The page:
can be defined via Or()
.
While Krotov’s method is guaranteed to monotonically converge in the continuous
limit, this no longer strictly holds when time is discretized (in particular if
λₐ is too small). You can use check_monotonic_error()
or
check_monotonic_fidelity()
as a check_convergence function that stops
the optimization when monotonic convergence is lost.
The check_convergence routine may also be used to store the current state of
the optimization to disk, as a side effect. This is achieved by the routine
dump_result()
, which can be chained with other convergence checks with
Or()
. Dumping the current state of the optimization at regular intervals
protects against losing the results of a long running optimization in the event
of a crash.
Summary¶
Functions:
Chain multiple check_convergence functions together in a logical Or. 

Check for monotonic convergence with respect to the error 

Check for monotonic convergence with respect to the fidelity 

Constructor for a routine that checks if \(\Abs{v_1  v_0} < \varepsilon\) 

Return a function for dumping the result every so many iterations 

Constructor for routine that checks if a value is above limit 

Constructor for routine that checks if a value is below limit 
__all__
: Or
, check_monotonic_error
, check_monotonic_fidelity
, delta_below
, dump_result
, value_above
, value_below
Reference¶

krotov.convergence.
Or
(*funcs)[source]¶ Chain multiple check_convergence functions together in a logical Or.
Each parameter must be a function suitable to pass to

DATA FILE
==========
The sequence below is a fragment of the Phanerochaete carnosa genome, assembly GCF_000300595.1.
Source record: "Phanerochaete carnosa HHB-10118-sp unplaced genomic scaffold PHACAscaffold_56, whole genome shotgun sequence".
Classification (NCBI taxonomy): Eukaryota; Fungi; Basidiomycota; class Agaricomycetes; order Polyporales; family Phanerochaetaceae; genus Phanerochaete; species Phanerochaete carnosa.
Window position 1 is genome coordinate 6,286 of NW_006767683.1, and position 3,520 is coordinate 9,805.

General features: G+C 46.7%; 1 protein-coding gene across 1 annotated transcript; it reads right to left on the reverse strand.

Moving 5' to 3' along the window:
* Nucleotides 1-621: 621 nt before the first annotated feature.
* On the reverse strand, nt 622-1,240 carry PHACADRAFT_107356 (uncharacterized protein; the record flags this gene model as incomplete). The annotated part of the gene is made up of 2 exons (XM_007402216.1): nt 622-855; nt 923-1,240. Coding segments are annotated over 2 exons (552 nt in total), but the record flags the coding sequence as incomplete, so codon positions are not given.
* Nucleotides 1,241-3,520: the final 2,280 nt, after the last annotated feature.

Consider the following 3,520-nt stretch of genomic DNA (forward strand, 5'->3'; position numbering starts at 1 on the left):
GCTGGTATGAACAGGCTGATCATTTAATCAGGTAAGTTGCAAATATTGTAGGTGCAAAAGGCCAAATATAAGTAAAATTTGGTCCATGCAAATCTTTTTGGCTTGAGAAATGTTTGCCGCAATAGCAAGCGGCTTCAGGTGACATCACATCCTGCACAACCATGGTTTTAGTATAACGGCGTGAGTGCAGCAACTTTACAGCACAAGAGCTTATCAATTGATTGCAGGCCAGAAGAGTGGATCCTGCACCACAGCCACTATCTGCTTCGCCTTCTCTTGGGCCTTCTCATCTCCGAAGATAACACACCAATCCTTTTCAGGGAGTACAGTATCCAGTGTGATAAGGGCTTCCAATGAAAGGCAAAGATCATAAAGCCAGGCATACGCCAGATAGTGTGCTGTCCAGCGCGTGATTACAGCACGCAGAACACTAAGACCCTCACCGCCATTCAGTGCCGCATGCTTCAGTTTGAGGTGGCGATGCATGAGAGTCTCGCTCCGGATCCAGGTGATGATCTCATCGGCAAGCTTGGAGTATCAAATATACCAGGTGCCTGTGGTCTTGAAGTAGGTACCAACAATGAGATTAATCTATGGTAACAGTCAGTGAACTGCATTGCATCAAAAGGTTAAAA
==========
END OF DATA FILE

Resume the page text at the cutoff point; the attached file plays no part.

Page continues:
optimize_pulses()
as check_convergence. It must receive aResult
object and should return None or a string message. Returns
A function
check_convergence(result)
that returns the result of the first “nonpassing” function in *funcs. A “nonpassing” result is one that evaluates to True in a Boolean context (should be a string message) Return type
callable

krotov.convergence.
value_below
(limit, spec=('info_vals', T[1]), name=None, **kwargs)[source]¶ Constructor for routine that checks if a value is below limit
 Parameters
limit (float or str) – A float value (or strrepresentation of a float) against which to compare the value extracted from
Result
spec – A specification of the
Result
attribute from which to extract the value to compare against limit. Defaults to a specification extracting the last value inResult.info_vals
(returned by the info_hook passed tooptimize_pulses()
). This should be some kind of error measure, e.g., the value of the functional \(J_T\) that is being minimized.name (str or None) – A name identifying the checked value, used for the message returned by the check_convergence routine. Defaults to
str(spec)
.**kwargs – Keyword arguments to pass to
glom()
(see Note)
 Returns
A function
check_convergence(result)
that extracts the value specified by spec from theResult
object, and checks it against limit. If the value is below the limit, it returns an appropriate message string. Otherwise, it returns None. Return type
callable
Note